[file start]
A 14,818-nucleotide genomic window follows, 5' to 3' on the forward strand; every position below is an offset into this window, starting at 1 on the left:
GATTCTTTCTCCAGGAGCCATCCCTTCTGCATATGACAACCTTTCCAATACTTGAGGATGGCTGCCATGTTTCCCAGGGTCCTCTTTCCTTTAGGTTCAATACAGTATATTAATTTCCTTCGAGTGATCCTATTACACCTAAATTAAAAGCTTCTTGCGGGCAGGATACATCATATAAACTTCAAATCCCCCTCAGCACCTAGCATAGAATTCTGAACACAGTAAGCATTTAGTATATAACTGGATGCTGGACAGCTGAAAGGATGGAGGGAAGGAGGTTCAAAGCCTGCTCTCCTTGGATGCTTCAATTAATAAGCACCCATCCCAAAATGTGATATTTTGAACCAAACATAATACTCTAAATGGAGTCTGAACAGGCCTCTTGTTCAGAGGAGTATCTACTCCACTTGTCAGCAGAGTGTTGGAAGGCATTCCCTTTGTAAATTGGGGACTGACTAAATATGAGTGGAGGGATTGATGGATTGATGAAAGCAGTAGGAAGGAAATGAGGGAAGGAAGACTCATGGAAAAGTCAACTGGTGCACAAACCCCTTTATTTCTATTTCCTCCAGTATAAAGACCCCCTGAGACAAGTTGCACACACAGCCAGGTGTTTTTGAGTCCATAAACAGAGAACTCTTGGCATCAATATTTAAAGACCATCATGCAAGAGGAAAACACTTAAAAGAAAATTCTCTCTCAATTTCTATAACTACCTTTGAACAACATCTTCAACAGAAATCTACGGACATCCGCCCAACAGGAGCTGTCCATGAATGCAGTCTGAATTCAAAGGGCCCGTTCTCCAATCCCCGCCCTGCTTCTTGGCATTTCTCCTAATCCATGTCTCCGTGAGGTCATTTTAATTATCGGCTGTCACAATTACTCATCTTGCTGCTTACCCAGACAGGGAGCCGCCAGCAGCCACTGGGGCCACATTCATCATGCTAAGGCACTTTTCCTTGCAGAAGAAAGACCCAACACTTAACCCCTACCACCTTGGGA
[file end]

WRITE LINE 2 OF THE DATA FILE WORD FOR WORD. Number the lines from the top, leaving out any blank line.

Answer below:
GATTCTTTCTCCAGGAGCCATCCCTTCTGCATATGACAACCTTTCCAATACTTGAGGATGGCTGCCATGTTTCCCAGGGTCCTCTTTCCTTTAGGTTCAATACAGTATATTAATTTCCTTCGAGTGATCCTATTACACCTAAATTAAAAGCTTCTTGCGGGCAGGATACATCATATAAACTTCAAATCCCCCTCAGCACCTAGCATAGAATTCTGAACACAGTAAGCATTTAGTATATAACTGGATGCTGGACAGCTGAAAGGATGGAGGGAAGGAGGTTCAAAGCCTGCTCTCCTTGGATGCTTCAATTAATAAGCACCCATCCCAAAATGTGATATTTTGAACCAAACATAATACTCTAAATGGAGTCTGAACAGGCCTCTTGTTCAGAGGAGTATCTACTCCACTTGTCAGCAGAGTGTTGGAAGGCATTCCCTTTGTAAATTGGGGACTGACTAAATATGAGTGGAGGGATTGATGGATTGATGAAAGCAGTAGGAAGGAAATGAGGGAAGGAAGACTCATGGAAAAGTCAACTGGTGCACAAACCCCTTTATTTCTATTTCCTCCAGTATAAAGACCCCCTGAGACAAGTTGCACACACAGCCAGGTGTTTTTGAGTCCATAAACAGAGAACTCTTGGCATCAATATTTAAAGACCATCATGCAAGAGGAAAACACTTAAAAGAAAATTCTCTCTCAATTTCTATAACTACCTTTGAACAACATCTTCAACAGAAATCTACGGACATCCGCCCAACAGGAGCTGTCCATGAATGCAGTCTGAATTCAAAGGGCCCGTTCTCCAATCCCCGCCCTGCTTCTTGGCATTTCTCCTAATCCATGTCTCCGTGAGGTCATTTTAATTATCGGCTGTCACAATTACTCATCTTGCTGCTTACCCAGACAGGGAGCCGCCAGCAGCCACTGGGGCCACATTCATCATGCTAAGGCACTTTTCCTTGCAGAAGAAAGACCCAACACTTAACCCCTACCACCTTGGGA